The classes I have been to with male teachers have felt more structured and linear compared to the more flowing feminine energy yoga classes. Of course that’s not to say all male yogis teach this way, it’s just been my experience so far. I try to take aspects from each and change up my practice throughout the month, to suit where I am at in my cycle.

Some of my favourite well-known feminine energy yoga teachers include Uma Dinsmore Tuli, Ana Davies, yoga with Kassandra and The Bare Female on Youtube.

Feminine energy yoga class

I really want to start a teaching a yoga class where I can incorporate this cyclical aspect to the practice. My dream and dharma is to help women connect with their bodies and cycles through their yoga practice. Developing this idea is my intention for this month. I’m not sure yet how it will look but I’m planting the seed that will hopefully grow into a beautiful creation I can share with other women over the next weeks. Its the new moon today and I am also embarking on a new chapter of life, moving to a new country so it’s the perfect time.

Edit – It’s now June 2022 and I am happy to share that I have a regular in person Yoga for Women’s Health class in Holargos Athens!

If you live in Athens and want to join me for feminine energy yoga, you can check the schedule and book your space HERE.

Until next time, Namasteā€¦

Over to you…

If you would like to work with me to balance your hormones and improve your health, contact me to set up a free 15 minute discovery call. I am a nutritionist, yoga teacher and women’s wellness coach. We work together using a combination of modalities to support your individual needs and help you to feel your best.

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Masculine vs. feminine approach to yoga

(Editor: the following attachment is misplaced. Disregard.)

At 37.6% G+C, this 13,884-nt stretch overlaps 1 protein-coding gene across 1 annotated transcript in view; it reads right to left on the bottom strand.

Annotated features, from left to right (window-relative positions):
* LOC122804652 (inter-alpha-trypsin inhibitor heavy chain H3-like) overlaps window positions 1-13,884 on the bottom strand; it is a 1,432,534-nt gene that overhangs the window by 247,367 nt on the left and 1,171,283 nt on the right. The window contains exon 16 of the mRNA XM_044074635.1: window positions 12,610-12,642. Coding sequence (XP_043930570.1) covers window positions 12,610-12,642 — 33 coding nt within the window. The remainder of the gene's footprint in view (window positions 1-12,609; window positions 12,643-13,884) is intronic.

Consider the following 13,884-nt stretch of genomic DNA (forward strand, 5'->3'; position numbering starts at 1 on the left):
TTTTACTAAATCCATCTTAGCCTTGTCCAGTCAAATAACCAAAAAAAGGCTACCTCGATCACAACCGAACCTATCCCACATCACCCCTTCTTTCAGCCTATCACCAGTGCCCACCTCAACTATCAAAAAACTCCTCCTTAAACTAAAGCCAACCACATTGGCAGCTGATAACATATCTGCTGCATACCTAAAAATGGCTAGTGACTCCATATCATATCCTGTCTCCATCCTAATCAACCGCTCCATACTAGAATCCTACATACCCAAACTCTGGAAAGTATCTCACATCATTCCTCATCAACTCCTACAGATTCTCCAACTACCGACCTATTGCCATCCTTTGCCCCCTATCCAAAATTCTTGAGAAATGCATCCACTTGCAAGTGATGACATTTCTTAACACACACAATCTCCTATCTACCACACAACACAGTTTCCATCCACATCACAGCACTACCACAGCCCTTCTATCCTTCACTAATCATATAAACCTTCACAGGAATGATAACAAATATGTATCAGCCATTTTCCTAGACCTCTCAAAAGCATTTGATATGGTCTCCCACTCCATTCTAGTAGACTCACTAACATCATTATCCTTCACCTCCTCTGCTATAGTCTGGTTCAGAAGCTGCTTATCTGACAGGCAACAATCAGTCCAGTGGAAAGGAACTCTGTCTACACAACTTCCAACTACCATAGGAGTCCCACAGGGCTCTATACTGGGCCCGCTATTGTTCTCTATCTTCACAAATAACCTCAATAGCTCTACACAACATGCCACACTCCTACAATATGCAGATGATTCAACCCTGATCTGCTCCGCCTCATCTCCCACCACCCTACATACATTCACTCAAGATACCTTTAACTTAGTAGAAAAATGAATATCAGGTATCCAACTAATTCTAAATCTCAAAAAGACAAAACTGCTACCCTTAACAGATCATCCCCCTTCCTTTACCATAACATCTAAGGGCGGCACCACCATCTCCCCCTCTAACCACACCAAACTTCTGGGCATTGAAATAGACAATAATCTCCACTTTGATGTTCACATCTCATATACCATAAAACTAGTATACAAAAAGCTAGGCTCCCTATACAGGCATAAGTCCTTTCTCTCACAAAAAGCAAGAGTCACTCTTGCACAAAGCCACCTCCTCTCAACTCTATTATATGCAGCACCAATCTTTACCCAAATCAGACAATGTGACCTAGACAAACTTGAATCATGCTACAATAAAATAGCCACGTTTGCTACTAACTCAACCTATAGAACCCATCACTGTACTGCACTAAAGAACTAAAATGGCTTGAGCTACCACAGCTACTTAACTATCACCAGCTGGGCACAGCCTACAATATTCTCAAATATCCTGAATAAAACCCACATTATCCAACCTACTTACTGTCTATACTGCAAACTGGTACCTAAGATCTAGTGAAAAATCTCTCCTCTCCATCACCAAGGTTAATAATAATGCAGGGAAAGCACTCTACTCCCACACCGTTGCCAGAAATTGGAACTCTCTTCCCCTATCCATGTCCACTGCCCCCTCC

Yoga means something different to everyone. There are so many lineages, teaching styles and practices to choose from that one person can have a completely different experience to the next. Now there is the debate about “modern yoga” and whether it fully reflects the depths of the ancient yoga teachings but this isn’t what I want to talk about today. I want to open up a conversation about masculine and feminine approaches to yoga. Credit to Uma Dinsmore-Tuli, author of Yoni Shakti, for sparking my thinking about this topic.

The history of yoga in the East began in a very masculine way. Only priests known as Brahmans were allowed to teach yoga and this was only to males from higher caste families. It was only later that the Upanishads enabled lower classes and women to access the teachings of yoga. Nowadays, at least in Western yoga, it is a completely different story with the majority of yoga teachers and practitioners being women. I know from my own experience, the classes I have attended have been 90% female and the two yoga teacher trainings I have been a part of have been all women expect 1 token male in each (shout out to Mark and Phil if you’re reading).